ii) AFAIK all batteries (except maybe cheap china ones) are overprovisioned anway. So when the device shows 100% charge it's really ~80%. Also best capacity for storing batteries for a longer time without beeing used (so out of the gamepad) is 40%. Buy a brand new battery and (actuall don't do this except for reseach purpuses) use it without charging: It should be at around 40%. The manufactureres precharge to this for a reason. ;)
"doing full charge cycles in general is going to have more of a deleterious effect" is new to me. Could you explain this, please?

There's no guess: Lithium charging rule of thumb: Start fast, go slower at around 80% (I love how you already told that in your writeup)... Go slower the more you go to 100%... When you reach 100% do drop-charging (which means to only charge a tiiiiny bit when the battery looses charge even while not used). Wait, you're right: There is a guess: My question from i.

The thing is: The gamepad is always on. Again: "the gamepad constantinuously checks if the Wii U has been turned on". The faster charging algorythm below 80% might draw more power than drop charging, so leaving it in the stand might really save power.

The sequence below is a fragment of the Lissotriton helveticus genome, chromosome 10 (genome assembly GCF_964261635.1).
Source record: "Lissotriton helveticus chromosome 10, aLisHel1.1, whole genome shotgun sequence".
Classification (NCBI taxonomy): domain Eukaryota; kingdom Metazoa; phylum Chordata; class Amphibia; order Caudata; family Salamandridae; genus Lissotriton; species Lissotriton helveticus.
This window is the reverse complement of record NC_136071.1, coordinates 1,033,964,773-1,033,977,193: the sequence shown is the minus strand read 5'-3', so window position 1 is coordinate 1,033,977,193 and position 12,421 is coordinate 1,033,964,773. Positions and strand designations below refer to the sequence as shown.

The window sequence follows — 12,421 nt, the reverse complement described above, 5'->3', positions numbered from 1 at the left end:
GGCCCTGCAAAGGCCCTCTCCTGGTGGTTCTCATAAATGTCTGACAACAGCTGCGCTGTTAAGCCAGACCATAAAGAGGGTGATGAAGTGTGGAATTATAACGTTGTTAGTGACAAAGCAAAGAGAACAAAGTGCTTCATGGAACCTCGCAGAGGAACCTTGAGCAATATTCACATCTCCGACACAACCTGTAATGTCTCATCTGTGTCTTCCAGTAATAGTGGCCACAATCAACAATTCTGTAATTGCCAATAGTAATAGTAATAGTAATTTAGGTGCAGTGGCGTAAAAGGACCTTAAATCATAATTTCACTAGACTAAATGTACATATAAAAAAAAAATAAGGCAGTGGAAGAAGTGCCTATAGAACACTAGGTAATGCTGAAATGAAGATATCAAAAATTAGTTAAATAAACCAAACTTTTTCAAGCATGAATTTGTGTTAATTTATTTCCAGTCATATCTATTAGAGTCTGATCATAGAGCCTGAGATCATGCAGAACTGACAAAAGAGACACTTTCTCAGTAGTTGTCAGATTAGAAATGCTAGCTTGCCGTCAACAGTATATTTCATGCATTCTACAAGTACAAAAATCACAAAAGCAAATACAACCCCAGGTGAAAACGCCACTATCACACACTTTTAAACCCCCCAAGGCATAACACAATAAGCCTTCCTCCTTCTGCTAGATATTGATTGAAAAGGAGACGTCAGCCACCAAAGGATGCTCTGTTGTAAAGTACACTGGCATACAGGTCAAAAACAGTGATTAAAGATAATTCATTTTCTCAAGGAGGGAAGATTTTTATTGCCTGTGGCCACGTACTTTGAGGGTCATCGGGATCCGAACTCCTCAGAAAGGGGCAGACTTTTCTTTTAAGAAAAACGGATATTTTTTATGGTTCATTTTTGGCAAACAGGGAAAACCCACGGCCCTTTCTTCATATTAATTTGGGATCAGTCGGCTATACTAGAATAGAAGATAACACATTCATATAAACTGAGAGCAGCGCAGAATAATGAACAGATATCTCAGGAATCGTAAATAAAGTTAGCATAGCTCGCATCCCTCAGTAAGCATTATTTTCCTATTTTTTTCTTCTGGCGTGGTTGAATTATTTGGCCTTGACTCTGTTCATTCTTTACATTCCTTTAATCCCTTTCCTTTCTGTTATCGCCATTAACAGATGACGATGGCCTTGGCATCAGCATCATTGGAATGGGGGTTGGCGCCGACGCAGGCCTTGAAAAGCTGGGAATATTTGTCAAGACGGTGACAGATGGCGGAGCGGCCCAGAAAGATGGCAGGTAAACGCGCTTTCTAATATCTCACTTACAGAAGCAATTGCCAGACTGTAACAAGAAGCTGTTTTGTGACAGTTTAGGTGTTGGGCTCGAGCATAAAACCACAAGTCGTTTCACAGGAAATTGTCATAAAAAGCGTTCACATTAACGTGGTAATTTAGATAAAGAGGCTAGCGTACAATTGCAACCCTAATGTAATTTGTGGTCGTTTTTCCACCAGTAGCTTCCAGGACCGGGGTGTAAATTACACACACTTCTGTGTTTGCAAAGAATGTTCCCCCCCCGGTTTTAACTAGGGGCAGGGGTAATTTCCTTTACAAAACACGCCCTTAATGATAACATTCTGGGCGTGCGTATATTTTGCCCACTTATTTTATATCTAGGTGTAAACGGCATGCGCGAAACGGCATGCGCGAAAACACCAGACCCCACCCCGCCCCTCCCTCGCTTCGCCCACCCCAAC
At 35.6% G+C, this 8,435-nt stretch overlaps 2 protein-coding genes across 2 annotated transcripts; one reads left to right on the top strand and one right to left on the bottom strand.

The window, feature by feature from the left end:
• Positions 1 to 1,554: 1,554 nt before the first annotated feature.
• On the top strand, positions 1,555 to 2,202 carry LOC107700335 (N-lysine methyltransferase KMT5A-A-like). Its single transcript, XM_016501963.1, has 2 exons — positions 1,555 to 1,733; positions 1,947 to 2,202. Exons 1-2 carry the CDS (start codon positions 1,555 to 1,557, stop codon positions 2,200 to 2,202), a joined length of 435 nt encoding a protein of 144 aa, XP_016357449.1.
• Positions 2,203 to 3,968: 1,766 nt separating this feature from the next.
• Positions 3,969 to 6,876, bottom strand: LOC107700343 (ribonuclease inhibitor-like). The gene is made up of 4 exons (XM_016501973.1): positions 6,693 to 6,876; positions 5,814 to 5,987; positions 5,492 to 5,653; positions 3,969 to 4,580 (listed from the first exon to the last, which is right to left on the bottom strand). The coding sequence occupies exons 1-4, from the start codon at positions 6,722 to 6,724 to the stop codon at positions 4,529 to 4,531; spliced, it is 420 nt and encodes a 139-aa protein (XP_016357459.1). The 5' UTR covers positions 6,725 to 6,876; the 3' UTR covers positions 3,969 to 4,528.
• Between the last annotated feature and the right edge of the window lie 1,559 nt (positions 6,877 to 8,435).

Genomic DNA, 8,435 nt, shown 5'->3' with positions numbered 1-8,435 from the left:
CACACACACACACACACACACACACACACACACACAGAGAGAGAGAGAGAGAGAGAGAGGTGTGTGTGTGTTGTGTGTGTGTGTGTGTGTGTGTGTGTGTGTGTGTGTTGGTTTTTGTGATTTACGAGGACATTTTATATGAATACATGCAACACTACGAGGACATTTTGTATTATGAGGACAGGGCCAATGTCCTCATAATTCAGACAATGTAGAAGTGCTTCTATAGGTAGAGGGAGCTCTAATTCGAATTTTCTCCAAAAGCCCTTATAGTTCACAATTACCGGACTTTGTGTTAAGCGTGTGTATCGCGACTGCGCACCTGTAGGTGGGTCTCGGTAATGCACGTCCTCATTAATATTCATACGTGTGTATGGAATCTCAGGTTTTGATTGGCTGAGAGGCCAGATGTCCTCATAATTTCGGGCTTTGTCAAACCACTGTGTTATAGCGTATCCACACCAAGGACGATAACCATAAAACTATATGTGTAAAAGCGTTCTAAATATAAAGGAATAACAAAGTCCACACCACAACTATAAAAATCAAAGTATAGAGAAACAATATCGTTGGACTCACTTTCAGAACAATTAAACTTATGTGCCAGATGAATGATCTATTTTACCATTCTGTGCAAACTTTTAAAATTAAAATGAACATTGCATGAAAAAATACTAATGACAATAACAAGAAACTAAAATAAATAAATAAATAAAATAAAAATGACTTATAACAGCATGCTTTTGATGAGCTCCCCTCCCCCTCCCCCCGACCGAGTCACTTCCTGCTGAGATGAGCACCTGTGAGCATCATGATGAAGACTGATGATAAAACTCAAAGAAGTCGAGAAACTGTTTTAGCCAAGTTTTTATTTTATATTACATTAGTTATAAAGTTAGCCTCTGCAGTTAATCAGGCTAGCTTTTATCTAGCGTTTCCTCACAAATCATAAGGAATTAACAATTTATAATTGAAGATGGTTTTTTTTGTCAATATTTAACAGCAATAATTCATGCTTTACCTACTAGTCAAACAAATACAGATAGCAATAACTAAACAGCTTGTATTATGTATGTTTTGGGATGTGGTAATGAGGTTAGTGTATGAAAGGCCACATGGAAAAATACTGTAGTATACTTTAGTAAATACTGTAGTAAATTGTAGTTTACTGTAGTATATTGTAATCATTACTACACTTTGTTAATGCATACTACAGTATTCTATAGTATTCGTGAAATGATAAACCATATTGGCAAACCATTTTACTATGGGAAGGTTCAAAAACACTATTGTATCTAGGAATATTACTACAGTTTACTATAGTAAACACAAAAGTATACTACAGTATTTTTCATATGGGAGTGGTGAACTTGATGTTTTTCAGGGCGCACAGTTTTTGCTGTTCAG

Self discharge is the thing you are concerned about for a battery sitting all by its lonesome (or otherwise unplugged) in a drawer. It will likely pale next to quiescent current (current that is drawn to handle keep alive, onboard clocks, is my master unit nearby, standby LEDs, minor internet checks...) and I don't know what the differences there will be between stand and sitting by itself with battery still in/connected. That said self discharge is still a thing to be concerned about over years of storage.

The full charge thing having a more deleterious effect. We can debate the effects of storage at 80%, 0%, 100%... all day long but for the most part it is not going to matter if there is a sudden burst of "I want to play the Wii U this week" in the middle of that as going through full power cycles (even more so if there is some kind of rapid charging involved that cooks the battery or maybe just one cell in it).